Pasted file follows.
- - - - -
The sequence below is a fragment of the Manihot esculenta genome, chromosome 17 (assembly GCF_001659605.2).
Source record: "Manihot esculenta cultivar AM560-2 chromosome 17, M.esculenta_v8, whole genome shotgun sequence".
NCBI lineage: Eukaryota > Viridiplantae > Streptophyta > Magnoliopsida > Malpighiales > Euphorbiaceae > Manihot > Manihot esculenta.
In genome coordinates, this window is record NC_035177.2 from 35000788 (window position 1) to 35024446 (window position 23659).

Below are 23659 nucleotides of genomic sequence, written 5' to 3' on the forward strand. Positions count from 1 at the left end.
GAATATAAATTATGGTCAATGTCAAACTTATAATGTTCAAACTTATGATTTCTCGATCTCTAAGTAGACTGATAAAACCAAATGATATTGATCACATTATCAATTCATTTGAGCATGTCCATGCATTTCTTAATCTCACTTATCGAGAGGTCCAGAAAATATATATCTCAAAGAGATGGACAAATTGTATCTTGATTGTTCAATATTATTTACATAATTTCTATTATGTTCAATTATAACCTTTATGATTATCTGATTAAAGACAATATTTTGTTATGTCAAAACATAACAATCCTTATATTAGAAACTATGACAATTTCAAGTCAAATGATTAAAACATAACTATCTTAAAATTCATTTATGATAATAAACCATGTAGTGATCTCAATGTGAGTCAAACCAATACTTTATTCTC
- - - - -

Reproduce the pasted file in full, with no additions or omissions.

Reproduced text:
The sequence below is a fragment of the Manihot esculenta genome, chromosome 17 (assembly GCF_001659605.2).
Source record: "Manihot esculenta cultivar AM560-2 chromosome 17, M.esculenta_v8, whole genome shotgun sequence".
NCBI lineage: Eukaryota > Viridiplantae > Streptophyta > Magnoliopsida > Malpighiales > Euphorbiaceae > Manihot > Manihot esculenta.
In genome coordinates, this window is record NC_035177.2 from 35000788 (window position 1) to 35024446 (window position 23659).

Below are 23659 nucleotides of genomic sequence, written 5' to 3' on the forward strand. Positions count from 1 at the left end.
GAATATAAATTATGGTCAATGTCAAACTTATAATGTTCAAACTTATGATTTCTCGATCTCTAAGTAGACTGATAAAACCAAATGATATTGATCACATTATCAATTCATTTGAGCATGTCCATGCATTTCTTAATCTCACTTATCGAGAGGTCCAGAAAATATATATCTCAAAGAGATGGACAAATTGTATCTTGATTGTTCAATATTATTTACATAATTTCTATTATGTTCAATTATAACCTTTATGATTATCTGATTAAAGACAATATTTTGTTATGTCAAAACATAACAATCCTTATATTAGAAACTATGACAATTTCAAGTCAAATGATTAAAACATAACTATCTTAAAATTCATTTATGATAATAAACCATGTAGTGATCTCAATGTGAGTCAAACCAATACTTTATTCTC